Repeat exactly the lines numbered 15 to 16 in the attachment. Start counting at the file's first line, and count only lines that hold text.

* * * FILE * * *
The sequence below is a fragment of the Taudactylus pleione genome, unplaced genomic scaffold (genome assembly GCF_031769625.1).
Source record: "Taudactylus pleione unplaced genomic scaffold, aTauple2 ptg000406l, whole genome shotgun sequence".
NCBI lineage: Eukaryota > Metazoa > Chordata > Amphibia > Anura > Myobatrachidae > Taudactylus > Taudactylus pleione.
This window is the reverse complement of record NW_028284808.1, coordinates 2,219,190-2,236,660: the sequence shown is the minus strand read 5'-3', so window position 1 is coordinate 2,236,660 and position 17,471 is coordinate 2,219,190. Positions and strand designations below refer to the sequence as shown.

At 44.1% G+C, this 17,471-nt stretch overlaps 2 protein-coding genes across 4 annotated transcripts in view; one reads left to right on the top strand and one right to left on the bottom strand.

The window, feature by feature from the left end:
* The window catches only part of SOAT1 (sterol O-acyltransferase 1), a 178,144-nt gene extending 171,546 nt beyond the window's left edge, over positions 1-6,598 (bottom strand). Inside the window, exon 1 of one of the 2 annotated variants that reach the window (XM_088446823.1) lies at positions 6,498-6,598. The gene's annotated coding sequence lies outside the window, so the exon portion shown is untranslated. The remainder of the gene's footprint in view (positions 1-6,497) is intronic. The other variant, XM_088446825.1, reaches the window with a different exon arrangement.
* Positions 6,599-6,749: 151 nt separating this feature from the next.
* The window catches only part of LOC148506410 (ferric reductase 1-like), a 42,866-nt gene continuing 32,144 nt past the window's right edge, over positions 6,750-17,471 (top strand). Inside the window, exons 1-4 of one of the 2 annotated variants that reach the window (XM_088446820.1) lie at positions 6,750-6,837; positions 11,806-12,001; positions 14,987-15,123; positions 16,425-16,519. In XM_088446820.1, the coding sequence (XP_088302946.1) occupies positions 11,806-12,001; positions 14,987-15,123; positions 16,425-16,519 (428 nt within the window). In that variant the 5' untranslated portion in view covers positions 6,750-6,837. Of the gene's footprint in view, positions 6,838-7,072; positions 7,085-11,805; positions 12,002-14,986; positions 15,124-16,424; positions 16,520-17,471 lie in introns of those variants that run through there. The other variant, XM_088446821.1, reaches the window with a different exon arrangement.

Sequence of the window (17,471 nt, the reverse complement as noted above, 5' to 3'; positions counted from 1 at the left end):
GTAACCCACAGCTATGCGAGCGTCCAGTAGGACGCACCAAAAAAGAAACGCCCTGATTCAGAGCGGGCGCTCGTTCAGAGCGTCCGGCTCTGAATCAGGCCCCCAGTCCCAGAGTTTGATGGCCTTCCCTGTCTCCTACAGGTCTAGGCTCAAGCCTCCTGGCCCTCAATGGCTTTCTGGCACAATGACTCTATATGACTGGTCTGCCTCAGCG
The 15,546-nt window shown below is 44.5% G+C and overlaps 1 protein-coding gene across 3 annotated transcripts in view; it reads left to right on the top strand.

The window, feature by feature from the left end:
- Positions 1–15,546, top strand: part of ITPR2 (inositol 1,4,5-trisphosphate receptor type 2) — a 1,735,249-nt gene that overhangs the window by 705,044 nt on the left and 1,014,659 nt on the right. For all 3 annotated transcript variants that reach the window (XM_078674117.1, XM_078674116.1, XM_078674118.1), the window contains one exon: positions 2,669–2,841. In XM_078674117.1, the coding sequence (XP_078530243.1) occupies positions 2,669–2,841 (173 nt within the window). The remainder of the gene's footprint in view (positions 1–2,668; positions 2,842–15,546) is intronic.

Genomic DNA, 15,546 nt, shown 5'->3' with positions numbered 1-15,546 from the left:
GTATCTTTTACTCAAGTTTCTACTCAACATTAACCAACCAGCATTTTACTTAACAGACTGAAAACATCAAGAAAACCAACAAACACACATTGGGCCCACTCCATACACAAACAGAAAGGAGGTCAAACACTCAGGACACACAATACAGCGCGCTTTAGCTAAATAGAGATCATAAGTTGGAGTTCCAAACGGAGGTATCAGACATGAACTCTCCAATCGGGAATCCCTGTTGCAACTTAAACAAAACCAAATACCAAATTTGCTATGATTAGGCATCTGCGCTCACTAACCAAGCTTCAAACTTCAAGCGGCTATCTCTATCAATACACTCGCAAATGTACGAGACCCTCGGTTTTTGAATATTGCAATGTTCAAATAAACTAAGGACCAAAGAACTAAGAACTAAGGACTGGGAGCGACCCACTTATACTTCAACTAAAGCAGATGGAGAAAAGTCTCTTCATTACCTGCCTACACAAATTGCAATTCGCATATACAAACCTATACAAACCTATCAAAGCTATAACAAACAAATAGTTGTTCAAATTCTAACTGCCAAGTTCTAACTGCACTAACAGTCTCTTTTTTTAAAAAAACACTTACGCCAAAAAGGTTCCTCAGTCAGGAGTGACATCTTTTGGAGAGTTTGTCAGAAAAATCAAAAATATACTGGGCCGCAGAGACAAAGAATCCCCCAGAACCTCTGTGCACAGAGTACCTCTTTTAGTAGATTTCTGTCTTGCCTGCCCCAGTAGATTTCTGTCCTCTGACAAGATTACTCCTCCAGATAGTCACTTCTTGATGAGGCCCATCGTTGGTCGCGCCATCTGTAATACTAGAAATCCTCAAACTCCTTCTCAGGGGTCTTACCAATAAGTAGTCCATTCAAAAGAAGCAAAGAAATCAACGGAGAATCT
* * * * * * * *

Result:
Genomic DNA, 15,546 nt, shown 5'->3' with positions numbered 1-15,546 from the left:
GTATCTTTTACTCAAGTTTCTACTCAACATTAACCAACCAGCATTTTACTTAACAGACTGAAAACATCAAGAAAACCAACAAACACACATTGGGCCCACTCCATACACAAACAGAAAGGAGGTCAAACACTCAGGACACACAATACAGCGCGCTTTAGCTAAATAGAGATCATAAGTTGGAGTTCCAAACGGAGGTATCAGACATGAACTCTCCAATCGGGAATCCCTGTTGCAACTTAAACAAAACCAAATACCAAATTTGCTATGATTAGGCATCTGCGCTCACTAACCAAGCTTCAAACTTCAAGCGGCTATCTCTATCAATACACTCGCAAATGTACGAGACCCTCGGTTTTTGAATATTGCAATGTTCAAATAAACTAAGGACCAAAGAACTAAGAACTAAGGACTGGGAGCGACCCACTTATACTTCAACTAAAGCAGATGGAGAAAAGTCTCTTCATTACCTGCCTACACAAATTGCAATTCGCATATACAAACCTATACAAACCTATCAAAGCTATAACAAACAAATAGTTGTTCAAATTCTAACTGCCAAGTTCTAACTGCACTAACAGTCTCTTTTTTTAAAAAAACACTTACGCCAAAAAGGTTCCTCAGTCAGGAGTGACATCTTTTGGAGAGTTTGTCAGAAAAATCAAAAATATACTGGGCCGCAGAGACAAAGAATCCCCCAGAACCTCTGTGCACAGAGTACCTCTTTTAGTAGATTTCTGTCTTGCCTGCCCCAGTAGATTTCTGTCCTCTGACAAGATTACTCCTCCAGATAGTCACTTCTTGATGAGGCCCATCGTTGGTCGCGCCATCTGTAATACTAGAAATCCTCAAACTCCTTCTCAGGGGTCTTACCAATAAGTAGTCCATTCAAAAGAAGCAAAGAAATCAACGGAGAATCT